Federal Reserve Sees Slightly Better 2010 Economy

Wednesday, May 19, 2010  |  Updated 5:00 PM EDT
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Federal Reserve Sees Slightly Better 2010 Economy

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The Federal Reserve raised its forecasts for U.S. economic growth and discussed strategies for eventually selling mortgage assets at their last meeting in April, minutes of the gathering released on Wednesday showed.

 

In response to the worst financial crisis since the Great Depression, the Fed bought more than $1.4 trillion in mortgage debt, an unusual step that has stoked fears of future inflation. Fed officials agreed at their April 27-28 meeting that such holdings would eventually have to be sold, though not any time soon.

"Most participants favored deferring asset sales for some time,'' the minutes said.

The report reflected the Fed's thinking before a worsening of the European credit crisis, which has taken a toll on U.S. financial markets and prompted a reopening of a key emergency lending agreement with other central banks.

 

Its quarterly "central tendency" forecasts showed considerably greater optimism among policymakers, who predicted gross domestic product growth would come in around 3.2 percent to 3.7 percent this year. In January, officials thought the U.S. economy would grow between 2.8 percent and 3.5 percent.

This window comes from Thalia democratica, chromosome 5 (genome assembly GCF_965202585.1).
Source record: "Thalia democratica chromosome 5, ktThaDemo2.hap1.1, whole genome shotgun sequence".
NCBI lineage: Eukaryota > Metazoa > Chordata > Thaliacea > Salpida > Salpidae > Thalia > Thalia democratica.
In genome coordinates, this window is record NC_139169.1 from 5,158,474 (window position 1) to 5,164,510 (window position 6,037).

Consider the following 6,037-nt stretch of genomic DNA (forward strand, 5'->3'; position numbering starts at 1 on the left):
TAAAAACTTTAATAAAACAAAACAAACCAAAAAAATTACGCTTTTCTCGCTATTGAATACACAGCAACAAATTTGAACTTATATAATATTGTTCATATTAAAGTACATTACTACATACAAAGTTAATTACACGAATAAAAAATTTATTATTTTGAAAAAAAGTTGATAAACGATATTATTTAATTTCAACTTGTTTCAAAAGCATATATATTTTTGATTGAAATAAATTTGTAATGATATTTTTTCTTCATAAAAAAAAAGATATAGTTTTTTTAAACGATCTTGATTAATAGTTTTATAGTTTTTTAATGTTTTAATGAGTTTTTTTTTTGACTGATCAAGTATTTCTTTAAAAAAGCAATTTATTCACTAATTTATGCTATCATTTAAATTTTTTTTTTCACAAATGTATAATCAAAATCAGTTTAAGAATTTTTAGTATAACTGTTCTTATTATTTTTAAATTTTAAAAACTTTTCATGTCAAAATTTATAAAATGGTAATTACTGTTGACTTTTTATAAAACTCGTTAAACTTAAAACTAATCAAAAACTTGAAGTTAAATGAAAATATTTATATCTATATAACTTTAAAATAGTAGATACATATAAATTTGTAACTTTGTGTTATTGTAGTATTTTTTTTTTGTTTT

Despite the rosier predictions, the minutes indicated the Fed does not see inflation as a near-term risk, and is unlikely to begin tightening monetary policy any time soon.

If anything, inflation was beginning to look a bit too low.

"Most members projected that economic slack would continue to be quite elevated for some time, with inflation remaining below rates that would be consistent in the longer run with the Federal Reserve's dual objectives,'' the minutes said, referring to the central bank's mandate of maximum sustainable employment and price stability.

U.S. consumer prices outside food and energy, a measure favored by the central bank as a benchmark for policy, rose just 0.9 percent in the year to April, the smallest gain since 1966.

The Fed saw the unemployment rate, currently at 9.9 percent, shifting somewhat lower over the course of the year but remaining at historically elevated levels for the foreseeable future.

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